To cope with limited natural and human resources, displacement and resettlement have been used by the Chinese government to more efficiently use infrastructure, public services, and human resources [235] and to achieve ambitious environmental goals [236] like carbon emission reduction, forest restoration, and watershed protection [230,237,238,239]. Although resettlement is an efficient approach to accomplish goals, resettlers commonly become impoverished after relocation and suffer from loss of land and homeland; unemployment; physical, social and psychological marginalization; disease; food insecurity; loss of common resources; and the disintegration of social structure [240,241]. In some poorly managed resettlements, impoverishment and disintegration of social structures have impacted not only the resettlers but also the broader population [236,242].
“Move out, resettle and get rich” (bandechu, wendezhu, nengzhifu 搬得出, 稳得住, 能致富) is a slogan widely used during the displacement and resettlement process, and it illustrates the core aim of improving resettlers’ livelihoods [181]. However, the livelihoods (not to mention happiness and wealth) of many people who used to work as peasants are hard to recover after resettlement—even though they may be living in a new house—due to the loss of natural assets (like arable land and firewood from forests), lack of access to common property resources, and the loss of human assets (i.e., work-related knowledge and skills) [180,240,243]. Local environment protection actions in some areas, like Yunnan province, further diminish original income sources, like fishing, sand excavation, and gathering mountain products (e.g., herbs, mushrooms, and nuts), with little or no compensation in some cases [180].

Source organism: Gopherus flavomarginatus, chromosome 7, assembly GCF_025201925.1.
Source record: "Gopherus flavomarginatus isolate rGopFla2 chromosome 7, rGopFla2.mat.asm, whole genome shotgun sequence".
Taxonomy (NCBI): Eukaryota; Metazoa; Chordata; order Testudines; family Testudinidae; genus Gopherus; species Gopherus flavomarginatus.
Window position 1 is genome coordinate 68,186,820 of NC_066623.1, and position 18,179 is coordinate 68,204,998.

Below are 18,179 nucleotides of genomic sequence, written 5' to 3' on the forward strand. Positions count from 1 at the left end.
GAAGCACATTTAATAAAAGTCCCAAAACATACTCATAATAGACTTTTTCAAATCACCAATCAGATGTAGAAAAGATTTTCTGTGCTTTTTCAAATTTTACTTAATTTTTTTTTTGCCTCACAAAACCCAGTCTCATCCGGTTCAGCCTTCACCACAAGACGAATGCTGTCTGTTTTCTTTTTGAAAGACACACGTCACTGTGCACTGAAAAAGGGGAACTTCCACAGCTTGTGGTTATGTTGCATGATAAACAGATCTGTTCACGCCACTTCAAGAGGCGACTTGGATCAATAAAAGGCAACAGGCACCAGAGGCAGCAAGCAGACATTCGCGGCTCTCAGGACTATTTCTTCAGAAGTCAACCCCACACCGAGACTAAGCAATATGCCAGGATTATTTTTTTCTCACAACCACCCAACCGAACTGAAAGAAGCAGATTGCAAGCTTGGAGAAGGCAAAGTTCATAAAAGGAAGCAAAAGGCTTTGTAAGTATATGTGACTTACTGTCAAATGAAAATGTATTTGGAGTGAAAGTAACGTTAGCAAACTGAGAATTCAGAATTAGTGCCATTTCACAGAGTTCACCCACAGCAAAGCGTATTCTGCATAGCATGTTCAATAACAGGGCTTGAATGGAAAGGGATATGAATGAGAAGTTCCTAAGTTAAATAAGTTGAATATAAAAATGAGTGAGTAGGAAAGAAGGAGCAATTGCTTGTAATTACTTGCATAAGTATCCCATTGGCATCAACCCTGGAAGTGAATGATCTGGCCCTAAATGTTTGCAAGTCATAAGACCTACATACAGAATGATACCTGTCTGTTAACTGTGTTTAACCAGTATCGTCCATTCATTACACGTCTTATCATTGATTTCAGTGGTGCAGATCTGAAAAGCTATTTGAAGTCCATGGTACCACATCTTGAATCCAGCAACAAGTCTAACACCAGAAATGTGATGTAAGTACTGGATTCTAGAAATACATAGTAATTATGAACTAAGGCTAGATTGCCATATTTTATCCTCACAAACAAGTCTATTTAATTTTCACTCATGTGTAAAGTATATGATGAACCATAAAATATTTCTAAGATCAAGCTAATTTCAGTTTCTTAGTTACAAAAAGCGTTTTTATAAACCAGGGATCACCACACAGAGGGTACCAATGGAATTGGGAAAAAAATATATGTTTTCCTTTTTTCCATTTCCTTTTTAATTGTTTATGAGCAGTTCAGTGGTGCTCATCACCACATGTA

4.3. Dilemma 3: Competing Narratives

Policies are interventions to influence management within a distributed system without encoding everyone’s behavior or specifying every activity [244] and narrative in policies matters; these interventions can include guiding actions and the influencing of policy changes [245]. Competing narratives may disable policies or even cause a backlash against the original intention [244,246,247]. China’s governance can be regarded as a distributed system with a central governing apparatus and subordinate local governance, as explicitly shown by its five-year plans [199,248,249]. Policy objectives, such as energy generation and carbon emission reduction, are adopted by the central government and then delegated to lower-tier authorities to implement [248,250]. Governing through a distributed system can help the Chinese central government achieve its targets, but yawning gaps between political intentions and actual outcomes are common [199,248,251,252].